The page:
Waymo drops the term “self-driving”, takes a shot at Tesla

Waymo has announced in a blog post Wednesday it will no longer use the term “self-driving”, and will instead use “more deliberate language.”

Calling it a small but important change, Waymo says it will now refer to its technology as “fully autonomous”. While the company didn’t mention Tesla by name, their explanation for the change was a clear shot aimed directly at Tesla.

“Unfortunately, we see that some automakers use the term “self-driving” in an inaccurate way, giving consumers and the general public a false impression of the capabilities of driver assist (not fully autonomous) technology. That false impression can lead someone to unknowingly take risks (like taking their hands off the steering wheel) that could jeopardize not only their own safety but the safety of people around them.”

The company also said the change to use the term “autonomous driving” could save lives, even though their cars currently only operate as taxi’s in a geofenced area in Arizona.

“…precision in language matters and could save lives. We’re hopeful that consistency will help differentiate the fully autonomous technology Waymo is developing from driver-assist technologies (sometimes erroneously referred to as “self-driving” technologies) that require oversight from licensed human drivers for safe operation.”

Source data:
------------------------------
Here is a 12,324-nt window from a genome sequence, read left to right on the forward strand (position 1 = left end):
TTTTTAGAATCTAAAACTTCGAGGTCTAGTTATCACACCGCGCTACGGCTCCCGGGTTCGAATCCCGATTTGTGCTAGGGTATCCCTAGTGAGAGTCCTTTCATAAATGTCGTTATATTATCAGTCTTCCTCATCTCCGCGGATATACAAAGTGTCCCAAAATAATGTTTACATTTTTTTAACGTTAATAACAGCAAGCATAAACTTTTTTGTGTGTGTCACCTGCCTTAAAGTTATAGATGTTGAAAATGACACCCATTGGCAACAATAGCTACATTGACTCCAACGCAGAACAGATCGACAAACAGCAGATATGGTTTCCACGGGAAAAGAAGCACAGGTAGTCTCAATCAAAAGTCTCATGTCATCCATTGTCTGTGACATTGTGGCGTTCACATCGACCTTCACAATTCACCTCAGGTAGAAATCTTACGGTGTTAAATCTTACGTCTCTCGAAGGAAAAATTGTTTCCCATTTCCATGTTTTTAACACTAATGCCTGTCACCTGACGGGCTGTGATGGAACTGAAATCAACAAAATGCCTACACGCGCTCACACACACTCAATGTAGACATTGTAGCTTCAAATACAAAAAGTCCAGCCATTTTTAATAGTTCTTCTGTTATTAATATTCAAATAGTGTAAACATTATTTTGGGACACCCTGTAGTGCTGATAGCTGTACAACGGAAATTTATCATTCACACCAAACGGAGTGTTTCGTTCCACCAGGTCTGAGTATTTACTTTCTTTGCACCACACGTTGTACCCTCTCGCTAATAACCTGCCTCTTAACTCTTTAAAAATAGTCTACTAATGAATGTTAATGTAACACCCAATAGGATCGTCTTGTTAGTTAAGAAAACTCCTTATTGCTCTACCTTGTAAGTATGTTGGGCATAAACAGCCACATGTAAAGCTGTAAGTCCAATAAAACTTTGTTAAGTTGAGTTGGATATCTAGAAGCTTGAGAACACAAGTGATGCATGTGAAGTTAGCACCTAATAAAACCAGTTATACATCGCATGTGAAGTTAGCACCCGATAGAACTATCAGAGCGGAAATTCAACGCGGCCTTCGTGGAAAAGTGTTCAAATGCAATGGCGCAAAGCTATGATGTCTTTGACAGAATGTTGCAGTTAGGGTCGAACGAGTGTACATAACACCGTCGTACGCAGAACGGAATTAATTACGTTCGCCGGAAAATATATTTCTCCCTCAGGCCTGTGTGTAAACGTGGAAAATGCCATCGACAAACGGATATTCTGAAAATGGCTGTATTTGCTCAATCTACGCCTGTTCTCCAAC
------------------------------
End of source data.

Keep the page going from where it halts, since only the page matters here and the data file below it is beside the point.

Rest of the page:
Despite clearly stating their Autopilot and Full Self-Driving (FSD) package is not fully autonomous, Tesla still receives flack when drivers do not pay attention when behind the wheel (like they’re told to and prompted to by the vehicle).

Last year a German court found Tesla’s was misleading to consumers by using the term Autopilot. Tesla received similar criticism last year from US Senator Ed Markey, who sent a letter to Tesla urging them to fix what he viewed as autonomous “design defects.”

As part of their change in vocabulary, Waymo also announced it is renaming its public education campaign from “Let’s Talk Self-Driving” to “Let’s Talk About Autonomous Driving.”

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